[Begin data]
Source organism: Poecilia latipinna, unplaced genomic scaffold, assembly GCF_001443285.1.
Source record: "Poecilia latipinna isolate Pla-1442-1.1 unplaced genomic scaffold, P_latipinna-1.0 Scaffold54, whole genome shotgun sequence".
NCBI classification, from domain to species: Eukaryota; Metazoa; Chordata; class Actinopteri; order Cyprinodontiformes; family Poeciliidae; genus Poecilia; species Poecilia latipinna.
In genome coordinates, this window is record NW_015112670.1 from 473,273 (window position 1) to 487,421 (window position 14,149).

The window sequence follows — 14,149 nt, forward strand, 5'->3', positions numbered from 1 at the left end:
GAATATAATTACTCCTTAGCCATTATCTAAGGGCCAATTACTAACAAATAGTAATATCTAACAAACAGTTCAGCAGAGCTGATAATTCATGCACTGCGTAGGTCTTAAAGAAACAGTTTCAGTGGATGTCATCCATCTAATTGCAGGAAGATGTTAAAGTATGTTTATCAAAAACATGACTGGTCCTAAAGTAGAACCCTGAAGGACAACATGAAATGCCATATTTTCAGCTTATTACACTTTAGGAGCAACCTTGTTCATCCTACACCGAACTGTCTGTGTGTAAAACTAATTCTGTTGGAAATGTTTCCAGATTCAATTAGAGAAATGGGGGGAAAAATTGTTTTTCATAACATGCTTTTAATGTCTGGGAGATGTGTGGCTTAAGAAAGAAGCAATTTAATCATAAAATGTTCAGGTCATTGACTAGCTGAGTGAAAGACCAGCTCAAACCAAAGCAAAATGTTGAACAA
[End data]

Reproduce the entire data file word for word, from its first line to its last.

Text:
Source organism: Poecilia latipinna, unplaced genomic scaffold, assembly GCF_001443285.1.
Source record: "Poecilia latipinna isolate Pla-1442-1.1 unplaced genomic scaffold, P_latipinna-1.0 Scaffold54, whole genome shotgun sequence".
NCBI classification, from domain to species: Eukaryota; Metazoa; Chordata; class Actinopteri; order Cyprinodontiformes; family Poeciliidae; genus Poecilia; species Poecilia latipinna.
In genome coordinates, this window is record NW_015112670.1 from 473,273 (window position 1) to 487,421 (window position 14,149).

The window sequence follows — 14,149 nt, forward strand, 5'->3', positions numbered from 1 at the left end:
GAATATAATTACTCCTTAGCCATTATCTAAGGGCCAATTACTAACAAATAGTAATATCTAACAAACAGTTCAGCAGAGCTGATAATTCATGCACTGCGTAGGTCTTAAAGAAACAGTTTCAGTGGATGTCATCCATCTAATTGCAGGAAGATGTTAAAGTATGTTTATCAAAAACATGACTGGTCCTAAAGTAGAACCCTGAAGGACAACATGAAATGCCATATTTTCAGCTTATTACACTTTAGGAGCAACCTTGTTCATCCTACACCGAACTGTCTGTGTGTAAAACTAATTCTGTTGGAAATGTTTCCAGATTCAATTAGAGAAATGGGGGGAAAAATTGTTTTTCATAACATGCTTTTAATGTCTGGGAGATGTGTGGCTTAAGAAAGAAGCAATTTAATCATAAAATGTTCAGGTCATTGACTAGCTGAGTGAAAGACCAGCTCAAACCAAAGCAAAATGTTGAACAA